The Big-Box Mirage
Since Amazon has changed the way many Americans buy things, most of the big-box retailers have struggled. Fox Business recently reported that Walmart and its ilk are battling mightily to “fend off retail apocalypse.” But before the zombies come, the superstore giants want you to gas up and bravely drive over to your local strip center—at least once more, dear consumers—as legacy retailers try to create a new paradise in their old parking lots. Walmart executives announced late last year that they were “reimagining” the typical dull parking lots by building “town centers” that could “provide community space,” and “areas for the community to dwell.” And at least one new Walmart “experience” is now open for business in Temple, Texas.
The irony is thick, and not only built up under the numerous layers of asphalt that have paved tens of thousands of acres of formerly verdant pastures; the superstores killed off remaining family hardware stores and groceries on nearby Main Streets. Over the past few decades, Walmart’s easy, free parking and low prices kept many consumers buying there—at least until the e-commerce revolution of Amazon and its imitators challenged the old superstore model of cheap, easy suburban growth.
Now Walmart is trying desperately to think outside its big boxes, yet these attempts at “reimagining” can only lead to more decline for the old paradigm of giant retail. The stagnant model of suburban real-estate development may also be a harbinger of long-term American economic decline—unless government officials and policymakers reorient incentives and make smarter infrastructure choices. It isn’t Walmart alone that is struggling to adapt the old model, but Walmart’s prominent experiment at revitalizing its big boxes is worth following closely.
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Today, as the superstores gesture toward creating more human-scaled places, Walmart appears to be finally catching on to New Urbanism, the movement that has promoted the return of traditional neighborhood planning for over a quarter century. Will Walmart, with all its resources and capital, be able to recreate all the benefits of a mixed-use Main Street in an old parking lot?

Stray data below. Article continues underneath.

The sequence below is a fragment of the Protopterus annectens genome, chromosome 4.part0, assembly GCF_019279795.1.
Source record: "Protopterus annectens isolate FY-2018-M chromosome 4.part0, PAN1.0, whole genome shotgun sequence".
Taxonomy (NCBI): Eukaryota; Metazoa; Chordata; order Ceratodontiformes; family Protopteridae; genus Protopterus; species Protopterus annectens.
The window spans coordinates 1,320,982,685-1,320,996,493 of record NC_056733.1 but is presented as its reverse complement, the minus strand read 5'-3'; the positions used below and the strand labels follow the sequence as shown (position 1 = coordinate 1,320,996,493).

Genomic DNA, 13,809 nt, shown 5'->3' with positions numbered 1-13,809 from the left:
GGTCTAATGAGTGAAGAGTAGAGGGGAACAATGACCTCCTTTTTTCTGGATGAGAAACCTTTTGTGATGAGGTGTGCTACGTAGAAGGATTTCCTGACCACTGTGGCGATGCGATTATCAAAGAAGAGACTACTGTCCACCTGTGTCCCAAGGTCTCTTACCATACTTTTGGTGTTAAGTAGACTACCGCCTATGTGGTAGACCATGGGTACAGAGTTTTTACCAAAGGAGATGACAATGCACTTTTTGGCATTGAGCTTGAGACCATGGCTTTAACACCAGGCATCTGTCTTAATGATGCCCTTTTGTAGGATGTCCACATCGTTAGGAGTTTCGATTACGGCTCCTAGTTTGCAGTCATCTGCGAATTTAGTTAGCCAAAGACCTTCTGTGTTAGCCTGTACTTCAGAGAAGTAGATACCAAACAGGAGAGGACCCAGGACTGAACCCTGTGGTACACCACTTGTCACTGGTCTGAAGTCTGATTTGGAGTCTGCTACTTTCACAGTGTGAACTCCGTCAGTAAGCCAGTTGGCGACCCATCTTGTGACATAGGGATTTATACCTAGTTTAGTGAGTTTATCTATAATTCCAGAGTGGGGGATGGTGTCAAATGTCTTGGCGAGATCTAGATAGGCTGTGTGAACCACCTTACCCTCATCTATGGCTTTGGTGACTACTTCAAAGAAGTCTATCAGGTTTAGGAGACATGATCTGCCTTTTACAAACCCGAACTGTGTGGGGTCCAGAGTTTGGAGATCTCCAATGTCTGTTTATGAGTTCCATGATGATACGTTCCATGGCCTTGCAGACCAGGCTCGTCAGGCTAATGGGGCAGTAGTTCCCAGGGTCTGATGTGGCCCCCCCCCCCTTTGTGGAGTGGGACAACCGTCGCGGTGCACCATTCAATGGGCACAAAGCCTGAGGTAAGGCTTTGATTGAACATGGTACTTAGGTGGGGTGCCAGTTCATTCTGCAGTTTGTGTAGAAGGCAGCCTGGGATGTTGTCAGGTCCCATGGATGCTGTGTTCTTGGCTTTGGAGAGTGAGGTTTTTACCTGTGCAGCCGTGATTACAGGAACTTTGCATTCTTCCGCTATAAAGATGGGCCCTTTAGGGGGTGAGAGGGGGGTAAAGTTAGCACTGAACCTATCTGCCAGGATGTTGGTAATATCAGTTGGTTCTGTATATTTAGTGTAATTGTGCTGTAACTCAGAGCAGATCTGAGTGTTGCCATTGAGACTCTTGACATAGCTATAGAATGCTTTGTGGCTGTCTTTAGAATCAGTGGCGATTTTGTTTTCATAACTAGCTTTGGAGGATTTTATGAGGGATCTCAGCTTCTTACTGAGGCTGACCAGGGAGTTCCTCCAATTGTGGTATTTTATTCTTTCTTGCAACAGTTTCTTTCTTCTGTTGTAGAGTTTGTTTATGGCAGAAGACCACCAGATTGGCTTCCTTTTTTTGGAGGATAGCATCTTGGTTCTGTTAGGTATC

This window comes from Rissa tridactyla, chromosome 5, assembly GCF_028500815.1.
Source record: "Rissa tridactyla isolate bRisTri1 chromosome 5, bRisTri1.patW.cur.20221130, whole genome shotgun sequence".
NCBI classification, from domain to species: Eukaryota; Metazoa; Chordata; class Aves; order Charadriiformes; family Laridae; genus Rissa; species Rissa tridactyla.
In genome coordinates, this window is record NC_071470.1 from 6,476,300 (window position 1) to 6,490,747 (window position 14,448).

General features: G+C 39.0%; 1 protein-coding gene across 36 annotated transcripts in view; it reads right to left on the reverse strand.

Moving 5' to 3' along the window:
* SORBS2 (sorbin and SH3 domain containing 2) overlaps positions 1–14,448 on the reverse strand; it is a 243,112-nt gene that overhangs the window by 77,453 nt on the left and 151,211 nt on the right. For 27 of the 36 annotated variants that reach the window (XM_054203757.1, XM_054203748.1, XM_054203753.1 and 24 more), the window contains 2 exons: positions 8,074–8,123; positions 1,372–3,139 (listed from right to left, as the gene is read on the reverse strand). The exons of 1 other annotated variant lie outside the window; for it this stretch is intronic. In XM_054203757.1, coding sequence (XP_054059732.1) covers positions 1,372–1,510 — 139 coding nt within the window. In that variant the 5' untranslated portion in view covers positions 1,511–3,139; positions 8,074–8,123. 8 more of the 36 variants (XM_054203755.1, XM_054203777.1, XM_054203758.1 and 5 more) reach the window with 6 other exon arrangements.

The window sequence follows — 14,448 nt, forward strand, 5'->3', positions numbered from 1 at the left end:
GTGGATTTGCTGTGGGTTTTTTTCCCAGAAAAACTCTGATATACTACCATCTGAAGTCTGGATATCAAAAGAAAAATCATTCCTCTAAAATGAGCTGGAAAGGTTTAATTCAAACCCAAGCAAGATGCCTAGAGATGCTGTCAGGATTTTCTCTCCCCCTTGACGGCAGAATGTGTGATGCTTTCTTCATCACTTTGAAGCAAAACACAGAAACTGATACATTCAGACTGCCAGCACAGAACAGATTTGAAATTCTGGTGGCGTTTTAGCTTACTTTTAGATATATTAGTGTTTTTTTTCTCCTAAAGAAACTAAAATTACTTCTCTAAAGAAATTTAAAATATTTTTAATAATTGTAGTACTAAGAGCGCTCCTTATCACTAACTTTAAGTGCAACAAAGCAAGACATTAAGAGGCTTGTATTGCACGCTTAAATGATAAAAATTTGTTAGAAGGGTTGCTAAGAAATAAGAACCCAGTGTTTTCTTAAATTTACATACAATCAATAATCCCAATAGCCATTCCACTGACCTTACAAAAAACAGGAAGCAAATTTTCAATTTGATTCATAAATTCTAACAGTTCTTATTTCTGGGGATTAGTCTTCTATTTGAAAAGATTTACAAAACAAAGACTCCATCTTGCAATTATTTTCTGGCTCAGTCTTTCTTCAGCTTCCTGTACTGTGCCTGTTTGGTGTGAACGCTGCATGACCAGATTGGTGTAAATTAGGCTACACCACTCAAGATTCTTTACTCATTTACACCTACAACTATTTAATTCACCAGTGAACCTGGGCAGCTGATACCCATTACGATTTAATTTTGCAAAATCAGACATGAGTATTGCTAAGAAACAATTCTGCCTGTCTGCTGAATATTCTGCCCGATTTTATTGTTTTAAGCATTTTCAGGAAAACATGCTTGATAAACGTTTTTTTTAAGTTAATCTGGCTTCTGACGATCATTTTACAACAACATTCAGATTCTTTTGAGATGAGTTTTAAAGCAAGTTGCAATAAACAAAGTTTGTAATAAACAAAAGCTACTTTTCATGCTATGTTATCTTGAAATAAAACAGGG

The renderings provided by architects suggest that existing Walmart parking lots might be rebuilt into retail and restaurant space alongside what in more urban settings are sometimes called “pocket parks,” small patches of grass and foliage that provide some relief from the asphalt. And there may be even more. Dog parks, food trucks, and European-style food halls all abound. (One proposal in the prosperous Kansas City suburb of Lee’s Summit, Missouri even imagines a grand piano atop an outdoor stage, as if a performer will belt out some show tunes or an operetta. So it’s not exactly Nordstrom, but they’re trying.)
Other aspects of the parking lot retail strategy look remarkably akin to typical chain restaurants, albeit wanting to look more like Brooklyn bistros, with exposed brick and vintage bulbs galore. Of course, there are still plenty of stalls for private vehicles, without anyone having to parallel park or feed a meter any time soon.
Another central component of Walmart’s new strategy is the use of pop-up shops inside large modular shipping containers, that oddly appropriate symbol of global capitalism. And the most ambitious “reimagined” town centers feature large shimmering ponds, presumably to capture all the water runoff over the hard landscape, oily car stains included.
Still, for all of Walmart’s creative attempts at “reimagining,” which try to humanize suburban parking lots, they start to look a lot like typical shopping malls. Acres of parking remain, and huge arterial roads act as moats that prevent pedestrians from easily traveling beyond Walmart’s property.